I got to Chino (which I wrongly figured was pretty close to the ocean) and drove to an El Pollo Loco in Chino Hills because I'd seen an ad in Spanish for it with a chihuahua that said a lot more than "Yo quiero Taco Bell," which piqued my interest. My friends in Chino and Pomona, whom I'd met in Iowa, showed me around. I flipped the radio stations and heard bandas, Vietnamese talk, ranchera (on the a.m.), Korean music, norteñas and freestyle. The people I saw everywhere didn't look like the people I'd been led to believe I'd see. And it was dry and cold at night. I still get annoyed when (invariably white) people characterize Los Angeles as a soulless botox world of corporate chains and cultureless (and invariably white) people. It's almost as though if you're not black or white, then you're invisible. The truth is that Los Angeles is probably the most ethnically (and culturally) diverse spot on the planet and possibly the universe. 46.5% of the population is Hispanic and/or Latino. Los Angeles was founded by the Spanish and then became part of Mexico with its independence. Following the rebellion of illegal American immigrants in Mexican Texas and its subsequent secession, they tried the same thing in Mexican California. Maybe that's why some people are afraid of immigrants from the south. Maybe we/they have this cultural memory about when white people moved illegally to the area, refused to assimilate or even learn the language and then revolted with guns because the creator of the Universe always had this plan for white people to settle on the Pacific which he communicated to Andrew Jackson in a vision, I suppose.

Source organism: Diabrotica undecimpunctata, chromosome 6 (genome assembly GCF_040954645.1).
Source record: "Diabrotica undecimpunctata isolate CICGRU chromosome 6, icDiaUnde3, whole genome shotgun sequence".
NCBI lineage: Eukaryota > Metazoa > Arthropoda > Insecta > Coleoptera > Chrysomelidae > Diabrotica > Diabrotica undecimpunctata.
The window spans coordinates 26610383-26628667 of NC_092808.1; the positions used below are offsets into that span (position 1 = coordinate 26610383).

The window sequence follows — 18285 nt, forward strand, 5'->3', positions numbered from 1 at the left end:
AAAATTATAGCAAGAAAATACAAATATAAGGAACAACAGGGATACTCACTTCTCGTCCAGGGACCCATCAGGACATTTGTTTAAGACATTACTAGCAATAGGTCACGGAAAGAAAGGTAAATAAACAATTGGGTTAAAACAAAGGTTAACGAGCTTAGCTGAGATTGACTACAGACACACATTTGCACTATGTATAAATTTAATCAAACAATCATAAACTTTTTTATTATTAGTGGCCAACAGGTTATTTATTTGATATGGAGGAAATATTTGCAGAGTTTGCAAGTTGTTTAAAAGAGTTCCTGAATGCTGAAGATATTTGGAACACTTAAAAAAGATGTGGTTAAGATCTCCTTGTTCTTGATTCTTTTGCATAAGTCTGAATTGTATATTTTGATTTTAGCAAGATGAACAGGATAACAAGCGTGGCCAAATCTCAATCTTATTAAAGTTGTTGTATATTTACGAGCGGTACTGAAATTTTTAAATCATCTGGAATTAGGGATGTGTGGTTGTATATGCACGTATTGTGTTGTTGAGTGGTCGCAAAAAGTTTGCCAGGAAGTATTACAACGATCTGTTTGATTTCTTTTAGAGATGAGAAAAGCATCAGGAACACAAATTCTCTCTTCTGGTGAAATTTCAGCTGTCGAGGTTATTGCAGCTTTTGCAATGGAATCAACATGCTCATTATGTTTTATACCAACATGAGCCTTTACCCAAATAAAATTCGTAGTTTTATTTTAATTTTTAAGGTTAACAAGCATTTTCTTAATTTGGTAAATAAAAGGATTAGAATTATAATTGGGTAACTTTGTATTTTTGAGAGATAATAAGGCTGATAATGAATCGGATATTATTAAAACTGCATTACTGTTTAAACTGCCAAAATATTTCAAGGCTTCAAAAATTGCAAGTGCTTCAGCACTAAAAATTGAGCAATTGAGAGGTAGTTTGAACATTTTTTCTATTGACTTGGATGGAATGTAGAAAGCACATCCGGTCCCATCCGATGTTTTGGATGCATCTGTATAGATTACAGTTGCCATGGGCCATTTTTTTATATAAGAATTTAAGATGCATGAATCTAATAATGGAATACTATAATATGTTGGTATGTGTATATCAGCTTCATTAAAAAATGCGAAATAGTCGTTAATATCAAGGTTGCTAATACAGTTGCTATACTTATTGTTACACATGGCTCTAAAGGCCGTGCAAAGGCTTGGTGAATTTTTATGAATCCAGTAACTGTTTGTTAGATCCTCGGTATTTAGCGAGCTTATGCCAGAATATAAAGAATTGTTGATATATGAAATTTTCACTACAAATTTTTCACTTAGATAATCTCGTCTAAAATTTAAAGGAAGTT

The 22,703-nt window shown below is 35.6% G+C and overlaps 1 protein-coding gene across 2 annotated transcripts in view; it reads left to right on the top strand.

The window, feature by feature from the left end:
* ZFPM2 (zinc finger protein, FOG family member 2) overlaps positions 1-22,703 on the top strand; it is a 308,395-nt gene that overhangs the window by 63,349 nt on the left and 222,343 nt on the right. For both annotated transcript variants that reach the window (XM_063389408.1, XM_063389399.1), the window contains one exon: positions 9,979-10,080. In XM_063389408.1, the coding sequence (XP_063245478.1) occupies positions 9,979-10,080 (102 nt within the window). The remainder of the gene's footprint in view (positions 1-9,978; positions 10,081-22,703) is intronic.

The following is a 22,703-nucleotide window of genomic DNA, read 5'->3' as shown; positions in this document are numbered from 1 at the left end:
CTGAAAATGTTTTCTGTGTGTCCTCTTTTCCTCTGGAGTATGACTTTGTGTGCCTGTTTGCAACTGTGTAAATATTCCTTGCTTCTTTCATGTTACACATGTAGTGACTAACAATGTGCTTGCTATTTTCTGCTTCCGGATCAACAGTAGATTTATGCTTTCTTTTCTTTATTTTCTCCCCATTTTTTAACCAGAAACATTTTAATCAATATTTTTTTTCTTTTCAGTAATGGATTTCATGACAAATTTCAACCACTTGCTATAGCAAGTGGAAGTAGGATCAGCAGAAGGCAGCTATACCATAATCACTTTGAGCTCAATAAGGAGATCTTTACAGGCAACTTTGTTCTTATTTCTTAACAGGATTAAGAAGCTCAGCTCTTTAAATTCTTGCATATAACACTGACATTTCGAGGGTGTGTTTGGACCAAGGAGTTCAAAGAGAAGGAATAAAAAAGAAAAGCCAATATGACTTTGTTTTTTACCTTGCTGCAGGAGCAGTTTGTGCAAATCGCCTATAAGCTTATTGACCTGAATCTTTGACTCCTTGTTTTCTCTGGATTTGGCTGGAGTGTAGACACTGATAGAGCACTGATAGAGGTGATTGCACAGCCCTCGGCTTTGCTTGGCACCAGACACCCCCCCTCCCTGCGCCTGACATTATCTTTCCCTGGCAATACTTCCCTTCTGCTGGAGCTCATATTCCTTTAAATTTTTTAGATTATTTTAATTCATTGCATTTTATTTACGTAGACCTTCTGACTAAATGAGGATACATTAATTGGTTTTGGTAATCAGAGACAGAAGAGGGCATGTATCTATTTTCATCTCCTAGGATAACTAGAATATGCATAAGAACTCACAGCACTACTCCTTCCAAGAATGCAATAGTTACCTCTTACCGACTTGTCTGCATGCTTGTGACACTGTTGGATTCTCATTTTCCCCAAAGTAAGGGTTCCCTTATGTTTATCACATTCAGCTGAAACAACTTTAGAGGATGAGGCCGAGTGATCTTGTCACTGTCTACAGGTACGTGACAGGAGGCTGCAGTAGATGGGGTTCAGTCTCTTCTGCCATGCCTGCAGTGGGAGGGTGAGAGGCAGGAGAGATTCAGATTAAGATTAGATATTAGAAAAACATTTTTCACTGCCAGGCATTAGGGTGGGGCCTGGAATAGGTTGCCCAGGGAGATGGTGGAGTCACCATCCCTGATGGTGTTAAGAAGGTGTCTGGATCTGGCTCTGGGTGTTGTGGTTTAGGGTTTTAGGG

For those that will invariably question certain characters being included or not included:

It's an American holiday so all the figures are citizens of the US; hence, no Santo, Pedro Infante, Chalino, Tin Tan, &c. The display's in our movie department, hence, not every comedian, athlete or Hispanic celebrity you know of is there. Sorry, no Christina Aguilera. Finally, yes, they're all either Hispanic or Latino (in some cases both), despite their stage names or your (mis)conceptions about what makes someone Hispanic, which explains the inclusion of:

Sammy Davis Jr = Puerto Riceño
Cameron Diaz = Cubana
Raquel Welch (née Jo Tejada) = Boliviana
Madeleine Stowe = Costa Ricaña
Rita Hayworth (née Marguerita Cansino) = Española
And Jackie Lopez, famous Amoebite. Perhaps she hasn't been in any films, but there she is below Maria from Sesame Street and between Selma Hayek and Sofia Vergara, who is a fine actress -- I don't care what you say...